Modern dentistry recommends that we strive to keep our natural teeth healthy for as long as possible for the best quality of life. With the advent of new technology in the dental field and improved standards of oral health in recent years, we are retaining our natural teeth longer than ever before.
This means that we must maintain consistent oral hygiene and schedule regular dental check ups throughout our lifetime. Dr. Maria R. Burmaster and Dr. Valerie R. Hemphill understand that our oral health needs change as we age and would like to discuss some special concerns for adult and senior patients.
Later in life, our gums may recede, exposing the root surfaces of our teeth. Gum recession can be caused by a number of factors, including trauma, periodontal disease, vigorous brushing, and genetic predisposition. Root exposure is problematic mainly because root surfaces are covered by a material called cementum, which is much softer than enamel and more susceptible to decay. In addition, certain antibiotics can limit the flow of saliva, which is protective against cavities.
For this reason, older patients must take special care to brush and floss daily and visit the dentist regularly to ensure that root cavities do not occur. For elderly patients with dentures, regular dental visits are also important, as a dentist can ensure a properly fitting denture and can also examine your mouth for signs of periodontal disease and oral cancer, with of which are highly treatable when caught early.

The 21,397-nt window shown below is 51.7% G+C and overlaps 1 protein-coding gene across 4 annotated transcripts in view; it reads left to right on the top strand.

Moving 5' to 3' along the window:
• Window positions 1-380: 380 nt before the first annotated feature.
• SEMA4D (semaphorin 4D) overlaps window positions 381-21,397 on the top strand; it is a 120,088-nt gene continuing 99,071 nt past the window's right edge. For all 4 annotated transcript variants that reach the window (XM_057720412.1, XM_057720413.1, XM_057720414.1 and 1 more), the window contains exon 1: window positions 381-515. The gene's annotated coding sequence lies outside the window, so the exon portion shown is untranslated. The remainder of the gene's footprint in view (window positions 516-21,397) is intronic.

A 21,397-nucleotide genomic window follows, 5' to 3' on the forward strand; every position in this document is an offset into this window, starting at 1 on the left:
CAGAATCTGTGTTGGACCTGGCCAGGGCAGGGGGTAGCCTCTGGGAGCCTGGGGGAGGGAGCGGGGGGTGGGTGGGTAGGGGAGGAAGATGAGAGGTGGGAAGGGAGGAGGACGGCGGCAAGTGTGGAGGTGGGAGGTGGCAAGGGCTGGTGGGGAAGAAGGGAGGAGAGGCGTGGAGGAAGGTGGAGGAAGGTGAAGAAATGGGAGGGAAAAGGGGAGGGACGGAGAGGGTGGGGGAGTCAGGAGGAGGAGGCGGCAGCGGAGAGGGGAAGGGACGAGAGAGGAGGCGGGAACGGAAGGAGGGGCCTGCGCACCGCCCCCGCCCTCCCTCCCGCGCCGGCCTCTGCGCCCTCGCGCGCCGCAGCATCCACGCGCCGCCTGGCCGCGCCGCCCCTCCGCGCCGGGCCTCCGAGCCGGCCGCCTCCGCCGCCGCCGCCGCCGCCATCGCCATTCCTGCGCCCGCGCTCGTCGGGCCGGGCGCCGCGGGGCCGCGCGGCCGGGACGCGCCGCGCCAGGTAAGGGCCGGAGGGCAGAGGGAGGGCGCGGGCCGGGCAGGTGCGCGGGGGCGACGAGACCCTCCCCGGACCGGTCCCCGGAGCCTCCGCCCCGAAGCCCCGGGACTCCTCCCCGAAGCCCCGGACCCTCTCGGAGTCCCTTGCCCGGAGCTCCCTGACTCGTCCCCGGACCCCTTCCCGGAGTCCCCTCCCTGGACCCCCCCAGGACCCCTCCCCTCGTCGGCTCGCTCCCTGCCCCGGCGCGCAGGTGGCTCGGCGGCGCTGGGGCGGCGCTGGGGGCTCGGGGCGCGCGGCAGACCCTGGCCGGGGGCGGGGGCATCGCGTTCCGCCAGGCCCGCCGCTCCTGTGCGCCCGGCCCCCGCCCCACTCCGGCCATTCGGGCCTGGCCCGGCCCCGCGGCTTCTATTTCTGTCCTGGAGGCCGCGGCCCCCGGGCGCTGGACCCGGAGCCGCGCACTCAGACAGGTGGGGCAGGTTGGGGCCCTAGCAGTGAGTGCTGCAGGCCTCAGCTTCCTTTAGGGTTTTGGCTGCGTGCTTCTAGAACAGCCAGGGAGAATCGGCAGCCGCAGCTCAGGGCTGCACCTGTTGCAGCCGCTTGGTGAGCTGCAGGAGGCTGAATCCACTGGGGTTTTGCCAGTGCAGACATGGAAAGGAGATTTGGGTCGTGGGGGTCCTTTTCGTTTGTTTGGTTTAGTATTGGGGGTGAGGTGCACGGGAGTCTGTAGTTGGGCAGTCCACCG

Cosmetic Dentistry for A Lasting Smile
We understand that aesthetics are also important to our older adult patients and we would like to address certain cosmetic procedures that may benefit us as we age.
Throughout our lives, our teeth may begin to darken due to staining or may abrade due to parafunctional habits. Teeth whitening and porcelain veneers are both options for older patients who desire to improve the look of their smiles!
In addition to brushing and flossing, a healthy diet and exercise is important for older adults in maintaining the healthiest mouth possible. Certain chronic diseases, such as heart disease, stroke, and diabetes are connected to oral health; living a healthier lifestyle can lessen our risks for these diseases.
If you have any questions about specific oral health concerns for older patients, please don’t hesitate to ask Drs. Burmaster and Hemphill during your next visit!